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30th March 2011
glowing cyclist
i met a dude in buenos aires who had retired 11 years ago and been travelling the world ever since. despite not working he told me that he made more money then he spent every year and his aim was to spend at least one month in every country in the world before he died. this man was 11 years older than me. anyway conversation soon shifted from how he had clearly made better life choices than me to photography. while looking at photos on my laptop he castigated me for my screen setup. i had the gamma pushed up, which made everything look brighter and easier to see. he explained that this artificially brightened everything, making everything look grey instead of black and white. after a few tweaks he remedied things and the contrast and look was markedly different. the problem with this change is that i imagine most people who look at my photos online will be with computers that have the gamma pushed up. despite being told this is wrong, it means that most people will view my photos in the wrong way. that means if i process them in the right way i'll be one of the only ones to see that result. this came to mind when editing this photo, i got it looking how i wanted, with a nice contrast, silhouette and shadow. then out of curiosity i viewed it with my old, gamma-ridden settings and it all looked faded and washed out. i suppose it's too large a request to ask everyone who looks at my photos to adjust their monitors, so i'm not really sure what to do. let's just say if you don't think this photo is any good - blame it on the gamma.

here's the original
Except if you're a serious photographer you will have calibrated your monitor so that it shows 'true' colours. When I did mine (with the excellent ColorMunki) it made a huge difference.
posted by Keith on 31 Mar 2011 15:22
is that when you became a serious photographer then? ;-)
posted by tim on 31 Mar 2011 23:48
Serious as in competing with fellow club members - no quality implied!
posted by Keith on 01 Apr 2011 07:10
I reckon the photo looks fab, even though I'm in the harsh lights of camden library and doubtless have my computer configured all wrong.. How about you tell us how to sort the gamma out then?!
posted by sushila on 01 Apr 2011 15:52
on my pc i can right click on the desktop and adjust the graphics properties. on a mac, and this is just a stab in the dark, but i believe there's something called ColorMunki which has been referred to as excellent. word of warning though, i was watching a movie the other day and i had no idea what was happening in all of the night scenes. i appears as though gamma can be useful when you want to see anything other than a black screen when watching 'dark' videos.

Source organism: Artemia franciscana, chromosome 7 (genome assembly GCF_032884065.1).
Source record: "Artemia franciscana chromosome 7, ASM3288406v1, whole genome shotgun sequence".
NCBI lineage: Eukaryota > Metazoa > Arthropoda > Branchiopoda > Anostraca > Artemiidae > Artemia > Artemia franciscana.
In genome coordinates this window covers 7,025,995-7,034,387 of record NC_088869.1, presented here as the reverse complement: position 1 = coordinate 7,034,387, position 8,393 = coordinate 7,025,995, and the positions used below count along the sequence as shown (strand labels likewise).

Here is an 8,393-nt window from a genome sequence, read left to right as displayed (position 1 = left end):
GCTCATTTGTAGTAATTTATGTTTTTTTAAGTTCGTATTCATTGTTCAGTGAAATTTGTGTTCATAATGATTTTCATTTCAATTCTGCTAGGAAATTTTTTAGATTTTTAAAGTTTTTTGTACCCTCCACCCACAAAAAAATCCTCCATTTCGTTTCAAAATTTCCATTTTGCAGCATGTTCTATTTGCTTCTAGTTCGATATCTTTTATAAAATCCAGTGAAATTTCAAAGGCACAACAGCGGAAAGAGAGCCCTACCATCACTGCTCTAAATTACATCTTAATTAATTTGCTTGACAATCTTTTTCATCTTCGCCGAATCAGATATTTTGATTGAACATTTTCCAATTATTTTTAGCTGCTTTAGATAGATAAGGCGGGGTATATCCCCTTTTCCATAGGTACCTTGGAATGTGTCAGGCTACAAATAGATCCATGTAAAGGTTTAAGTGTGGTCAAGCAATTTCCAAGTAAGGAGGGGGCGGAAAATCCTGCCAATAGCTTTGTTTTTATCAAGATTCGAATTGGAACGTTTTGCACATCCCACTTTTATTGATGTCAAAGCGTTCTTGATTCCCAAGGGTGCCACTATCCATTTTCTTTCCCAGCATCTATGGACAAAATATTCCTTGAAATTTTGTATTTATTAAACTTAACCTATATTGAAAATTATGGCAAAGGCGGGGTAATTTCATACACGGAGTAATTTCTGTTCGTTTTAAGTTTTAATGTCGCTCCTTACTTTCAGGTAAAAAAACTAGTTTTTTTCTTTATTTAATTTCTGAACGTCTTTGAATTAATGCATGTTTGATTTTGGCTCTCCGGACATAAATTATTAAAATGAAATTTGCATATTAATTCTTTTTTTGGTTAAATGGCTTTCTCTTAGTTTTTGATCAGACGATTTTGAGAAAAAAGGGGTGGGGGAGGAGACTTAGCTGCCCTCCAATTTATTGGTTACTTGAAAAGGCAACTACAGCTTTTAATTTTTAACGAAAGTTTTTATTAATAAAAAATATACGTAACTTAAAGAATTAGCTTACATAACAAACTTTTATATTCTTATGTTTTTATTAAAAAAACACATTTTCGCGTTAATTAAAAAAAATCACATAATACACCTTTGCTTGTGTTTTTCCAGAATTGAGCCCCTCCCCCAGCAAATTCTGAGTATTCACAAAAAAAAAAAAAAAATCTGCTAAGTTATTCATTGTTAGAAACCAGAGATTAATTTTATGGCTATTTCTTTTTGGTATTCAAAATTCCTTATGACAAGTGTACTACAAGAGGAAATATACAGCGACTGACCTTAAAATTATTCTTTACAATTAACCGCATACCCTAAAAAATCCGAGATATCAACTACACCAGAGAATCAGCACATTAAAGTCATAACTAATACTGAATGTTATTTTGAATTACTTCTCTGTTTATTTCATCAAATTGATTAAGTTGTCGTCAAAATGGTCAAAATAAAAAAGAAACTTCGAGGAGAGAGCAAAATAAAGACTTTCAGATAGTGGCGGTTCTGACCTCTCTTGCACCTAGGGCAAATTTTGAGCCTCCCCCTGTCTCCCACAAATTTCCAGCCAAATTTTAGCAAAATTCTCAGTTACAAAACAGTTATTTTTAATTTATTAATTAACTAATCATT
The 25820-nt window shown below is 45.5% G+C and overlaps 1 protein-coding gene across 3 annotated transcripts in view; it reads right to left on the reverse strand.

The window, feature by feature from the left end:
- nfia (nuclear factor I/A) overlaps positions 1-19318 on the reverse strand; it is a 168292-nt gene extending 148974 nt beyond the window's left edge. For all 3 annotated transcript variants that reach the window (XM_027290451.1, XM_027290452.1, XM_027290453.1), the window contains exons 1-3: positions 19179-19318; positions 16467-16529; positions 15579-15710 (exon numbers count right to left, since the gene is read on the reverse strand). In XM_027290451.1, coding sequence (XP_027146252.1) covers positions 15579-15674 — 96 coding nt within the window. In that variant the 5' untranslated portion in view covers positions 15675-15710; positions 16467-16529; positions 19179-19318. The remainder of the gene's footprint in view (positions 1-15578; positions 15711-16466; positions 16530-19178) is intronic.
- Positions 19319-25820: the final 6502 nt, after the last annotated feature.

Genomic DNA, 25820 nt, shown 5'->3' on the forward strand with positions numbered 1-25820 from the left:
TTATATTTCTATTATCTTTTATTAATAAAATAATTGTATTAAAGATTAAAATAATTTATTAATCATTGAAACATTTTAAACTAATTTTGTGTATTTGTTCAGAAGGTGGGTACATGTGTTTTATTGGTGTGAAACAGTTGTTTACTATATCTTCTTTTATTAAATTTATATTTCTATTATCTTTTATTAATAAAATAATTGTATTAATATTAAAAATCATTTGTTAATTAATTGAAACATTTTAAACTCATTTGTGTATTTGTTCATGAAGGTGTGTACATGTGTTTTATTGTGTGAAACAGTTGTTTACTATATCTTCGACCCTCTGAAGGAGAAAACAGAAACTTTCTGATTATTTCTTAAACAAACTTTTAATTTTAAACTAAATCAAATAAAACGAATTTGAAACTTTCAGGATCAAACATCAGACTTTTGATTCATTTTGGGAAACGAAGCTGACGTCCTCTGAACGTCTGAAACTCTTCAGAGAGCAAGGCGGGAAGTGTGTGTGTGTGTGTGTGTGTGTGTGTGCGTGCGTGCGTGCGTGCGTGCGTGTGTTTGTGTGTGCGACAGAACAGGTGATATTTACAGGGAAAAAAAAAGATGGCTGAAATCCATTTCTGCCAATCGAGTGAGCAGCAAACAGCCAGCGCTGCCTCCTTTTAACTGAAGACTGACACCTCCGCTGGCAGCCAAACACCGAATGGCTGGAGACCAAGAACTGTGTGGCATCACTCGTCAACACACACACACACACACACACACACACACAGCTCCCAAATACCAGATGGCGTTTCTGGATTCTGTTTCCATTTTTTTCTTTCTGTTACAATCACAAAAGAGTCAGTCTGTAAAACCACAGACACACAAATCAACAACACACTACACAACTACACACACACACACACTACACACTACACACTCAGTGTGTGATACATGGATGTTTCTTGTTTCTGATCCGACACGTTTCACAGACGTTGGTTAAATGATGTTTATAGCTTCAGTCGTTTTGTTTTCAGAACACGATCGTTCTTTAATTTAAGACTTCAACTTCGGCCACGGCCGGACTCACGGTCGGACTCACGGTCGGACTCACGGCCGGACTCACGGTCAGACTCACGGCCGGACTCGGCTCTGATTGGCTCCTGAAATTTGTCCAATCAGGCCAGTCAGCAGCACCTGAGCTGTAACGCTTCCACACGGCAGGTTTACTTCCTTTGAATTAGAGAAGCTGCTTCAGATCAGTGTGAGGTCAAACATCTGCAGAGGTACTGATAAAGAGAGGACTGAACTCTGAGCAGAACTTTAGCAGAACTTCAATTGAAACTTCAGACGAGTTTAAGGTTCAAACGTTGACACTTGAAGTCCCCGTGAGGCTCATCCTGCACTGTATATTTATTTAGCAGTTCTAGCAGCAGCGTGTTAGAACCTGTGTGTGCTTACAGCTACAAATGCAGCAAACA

posted by tim on 02 Apr 2011 16:53
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i've posted 38 photos taken with my canon powershot sx210 is - here are the last few i posted - view the rest here

i've posted 110 photos taken with a shutter speed of 1/250 sec - here are the last few i posted - view the rest here

i've posted 7 photos taken with an aperture of f/5.9

i've posted 7 photos taken with a focal length of 70.0 mm

i've posted 3 photos taken on 16th March 2011

30/03/2011
glowing cyclist
i met a dude in buenos aires who had retired 11 years ago and been travelling the world ever since. despite not working he told me that he made more money then he spent every year and his aim was to spend at least one month in every country in the world before he died. this man was 11 years older than me. anyway conversation soon shifted from how he had clearly made better life choices than me to photography. while looking at photos on my laptop he castigated me for my screen setup. i had the gamma pushed up, which made everything look brighter and easier to see. he explained that this artificially brightened everything, making everything look grey instead of black and white. after a few tweaks he remedied things and the contrast and look was markedly different. the problem with this change is that i imagine most people who look at my photos online will be with computers that have the gamma pushed up. despite being told this is wrong, it means that most people will view my photos in the wrong way. that means if i process them in the right way i'll be one of the only ones to see that result. this came to mind when editing this photo, i got it looking how i wanted, with a nice contrast, silhouette and shadow. then out of curiosity i viewed it with my old, gamma-ridden settings and it all looked faded and washed out. i suppose it's too large a request to ask everyone who looks at my photos to adjust their monitors, so i'm not really sure what to do. let's just say if you don't think this photo is any good - blame it on the gamma.

here's the original